As chemical manufacturers, we have a strong interest in the safe storage of the products we make.

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Last month's chemical spill into West Virginia's Elk River was a troubling incident that should have never occurred.

Based on media reports and testimony before Congress and the state legislature, it appears that several compliance and communication breakdowns contributed to the spill and the confusion that followed.

OUR VIEW: Huge gaps in oversight

It's clear that to protect against and prepare for future incidents, we need clarity about what occurred, whether information sharing and inspection requirements were met, and what enforcement actions could have been taken.

Several legislative proposals have been introduced to increase the regulation of chemical storage. As chemical manufacturers, we have a strong interest in the safe storage of the products we make. That is why we fully support efforts to thoroughly investigate the incident, and to address any regulatory gaps that have been identified.

Although we might have questions about bills introduced recently in the state and in Congress, we hope to work with lawmakers to ensure that any new law does not create confusing or redundant programs that could hinder future oversight and response efforts, rather than improve them.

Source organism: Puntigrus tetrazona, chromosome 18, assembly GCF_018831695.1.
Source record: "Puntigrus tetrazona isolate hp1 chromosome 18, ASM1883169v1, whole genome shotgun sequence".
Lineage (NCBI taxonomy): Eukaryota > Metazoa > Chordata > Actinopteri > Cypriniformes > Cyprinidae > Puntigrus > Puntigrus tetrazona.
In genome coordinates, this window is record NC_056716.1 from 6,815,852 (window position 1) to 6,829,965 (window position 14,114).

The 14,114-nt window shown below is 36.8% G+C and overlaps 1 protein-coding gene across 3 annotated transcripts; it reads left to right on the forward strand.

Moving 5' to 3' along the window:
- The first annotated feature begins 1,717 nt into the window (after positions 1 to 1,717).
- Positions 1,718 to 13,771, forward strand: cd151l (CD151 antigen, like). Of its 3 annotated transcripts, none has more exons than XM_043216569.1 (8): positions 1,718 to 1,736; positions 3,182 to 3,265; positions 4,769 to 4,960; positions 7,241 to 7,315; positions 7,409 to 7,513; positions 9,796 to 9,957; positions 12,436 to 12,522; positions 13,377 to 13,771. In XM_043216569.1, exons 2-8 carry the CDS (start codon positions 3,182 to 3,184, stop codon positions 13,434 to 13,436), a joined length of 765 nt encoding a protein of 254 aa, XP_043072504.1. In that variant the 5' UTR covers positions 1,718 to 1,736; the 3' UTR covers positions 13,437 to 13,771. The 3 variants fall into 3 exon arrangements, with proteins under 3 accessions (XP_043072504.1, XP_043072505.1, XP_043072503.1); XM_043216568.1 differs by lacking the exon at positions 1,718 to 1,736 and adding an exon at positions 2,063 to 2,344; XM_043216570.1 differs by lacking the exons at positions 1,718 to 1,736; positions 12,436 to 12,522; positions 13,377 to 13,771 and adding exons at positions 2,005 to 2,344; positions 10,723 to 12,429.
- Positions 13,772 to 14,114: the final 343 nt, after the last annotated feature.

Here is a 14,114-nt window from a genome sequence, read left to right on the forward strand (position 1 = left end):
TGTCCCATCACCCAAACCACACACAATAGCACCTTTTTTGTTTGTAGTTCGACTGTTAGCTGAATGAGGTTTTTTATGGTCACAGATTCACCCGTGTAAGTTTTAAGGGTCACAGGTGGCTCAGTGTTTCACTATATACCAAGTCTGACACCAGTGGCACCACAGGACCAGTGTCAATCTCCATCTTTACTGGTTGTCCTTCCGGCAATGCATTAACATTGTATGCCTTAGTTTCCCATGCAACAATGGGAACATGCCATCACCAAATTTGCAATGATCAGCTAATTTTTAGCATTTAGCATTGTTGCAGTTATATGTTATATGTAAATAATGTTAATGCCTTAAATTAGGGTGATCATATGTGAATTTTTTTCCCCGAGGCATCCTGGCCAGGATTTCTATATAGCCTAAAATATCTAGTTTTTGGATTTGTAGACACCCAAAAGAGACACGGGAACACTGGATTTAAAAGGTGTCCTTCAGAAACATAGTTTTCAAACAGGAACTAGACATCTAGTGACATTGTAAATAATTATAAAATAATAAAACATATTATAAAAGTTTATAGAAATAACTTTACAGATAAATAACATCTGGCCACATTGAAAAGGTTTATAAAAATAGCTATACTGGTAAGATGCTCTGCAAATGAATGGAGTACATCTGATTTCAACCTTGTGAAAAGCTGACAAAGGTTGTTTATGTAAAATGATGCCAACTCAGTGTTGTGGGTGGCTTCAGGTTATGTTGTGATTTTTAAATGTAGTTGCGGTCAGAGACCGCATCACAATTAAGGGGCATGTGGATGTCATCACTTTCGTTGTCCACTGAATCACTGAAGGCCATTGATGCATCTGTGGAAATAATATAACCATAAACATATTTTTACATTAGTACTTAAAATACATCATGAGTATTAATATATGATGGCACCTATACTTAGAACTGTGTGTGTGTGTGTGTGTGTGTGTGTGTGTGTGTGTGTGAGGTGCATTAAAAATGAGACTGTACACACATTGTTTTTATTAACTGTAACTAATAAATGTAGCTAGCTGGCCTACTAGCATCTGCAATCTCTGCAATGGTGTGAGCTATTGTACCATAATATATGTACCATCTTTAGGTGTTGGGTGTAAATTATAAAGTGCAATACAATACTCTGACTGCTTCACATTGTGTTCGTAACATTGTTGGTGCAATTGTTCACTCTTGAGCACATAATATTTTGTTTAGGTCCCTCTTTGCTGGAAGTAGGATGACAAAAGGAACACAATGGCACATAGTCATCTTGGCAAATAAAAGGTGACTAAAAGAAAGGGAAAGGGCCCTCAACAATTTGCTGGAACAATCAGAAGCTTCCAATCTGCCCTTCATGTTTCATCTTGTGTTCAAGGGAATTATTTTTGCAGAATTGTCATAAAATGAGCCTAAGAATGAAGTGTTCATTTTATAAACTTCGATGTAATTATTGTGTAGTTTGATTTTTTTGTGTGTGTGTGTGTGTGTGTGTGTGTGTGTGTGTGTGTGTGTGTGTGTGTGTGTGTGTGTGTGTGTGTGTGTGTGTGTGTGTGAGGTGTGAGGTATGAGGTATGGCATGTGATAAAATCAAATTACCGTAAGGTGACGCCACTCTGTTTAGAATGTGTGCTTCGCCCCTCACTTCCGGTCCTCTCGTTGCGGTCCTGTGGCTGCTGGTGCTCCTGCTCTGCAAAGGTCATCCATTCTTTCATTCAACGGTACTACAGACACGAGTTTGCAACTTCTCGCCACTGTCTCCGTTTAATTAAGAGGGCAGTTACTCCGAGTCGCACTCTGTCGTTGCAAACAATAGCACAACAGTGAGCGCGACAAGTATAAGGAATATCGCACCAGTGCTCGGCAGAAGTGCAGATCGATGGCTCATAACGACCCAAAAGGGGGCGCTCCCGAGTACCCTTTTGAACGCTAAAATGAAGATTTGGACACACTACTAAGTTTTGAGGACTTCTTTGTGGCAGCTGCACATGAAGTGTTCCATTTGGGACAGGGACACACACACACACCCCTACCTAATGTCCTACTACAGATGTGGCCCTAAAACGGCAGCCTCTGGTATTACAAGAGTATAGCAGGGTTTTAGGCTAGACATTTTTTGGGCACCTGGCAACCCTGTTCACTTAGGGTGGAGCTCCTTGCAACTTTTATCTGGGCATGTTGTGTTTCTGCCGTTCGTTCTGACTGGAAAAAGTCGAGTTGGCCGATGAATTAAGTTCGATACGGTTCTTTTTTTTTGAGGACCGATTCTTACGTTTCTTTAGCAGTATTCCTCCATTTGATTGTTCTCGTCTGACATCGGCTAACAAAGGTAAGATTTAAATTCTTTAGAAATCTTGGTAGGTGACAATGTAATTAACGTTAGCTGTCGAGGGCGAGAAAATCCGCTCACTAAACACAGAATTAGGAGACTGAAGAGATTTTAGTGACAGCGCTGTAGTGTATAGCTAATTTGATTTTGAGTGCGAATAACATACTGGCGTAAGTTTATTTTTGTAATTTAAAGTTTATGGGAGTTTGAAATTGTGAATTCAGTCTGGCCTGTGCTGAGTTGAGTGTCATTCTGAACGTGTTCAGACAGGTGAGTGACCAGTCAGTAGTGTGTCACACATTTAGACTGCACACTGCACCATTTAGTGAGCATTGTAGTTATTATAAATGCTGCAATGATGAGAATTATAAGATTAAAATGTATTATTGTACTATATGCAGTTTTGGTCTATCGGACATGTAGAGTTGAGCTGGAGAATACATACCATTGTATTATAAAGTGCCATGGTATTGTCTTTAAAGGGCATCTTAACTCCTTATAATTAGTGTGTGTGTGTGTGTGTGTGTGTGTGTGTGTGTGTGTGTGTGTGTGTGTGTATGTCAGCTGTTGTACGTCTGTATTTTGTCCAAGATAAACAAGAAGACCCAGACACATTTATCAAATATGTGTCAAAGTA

The Elk River incident appears to raise issues about storage operations, secondary containment and information sharing. The incident has also raised the profile of efforts to reform the overall regulation of chemicals. While important protections exist, there is widespread agreement that the primary law regulating industrial chemicals should be updated.

The Chemical Safety Improvement Act is pending in the Senate. It regulates chemical manufacturing and use, and will help ensure that more information on chemicals in commerce is available. As with any legislation in today's Congress, it is a compromise, and a very good one with support from Republicans, Democrats, industry and organized labor.

The bill would go a long way toward addressing questions about chemical safety and giving consumers and public health officials more information and more confidence about chemicals in commerce. Congress should pass this measure for the people of West Virginia and for the country.

Cal Dooley is president and CEO of the American Chemistry Council.

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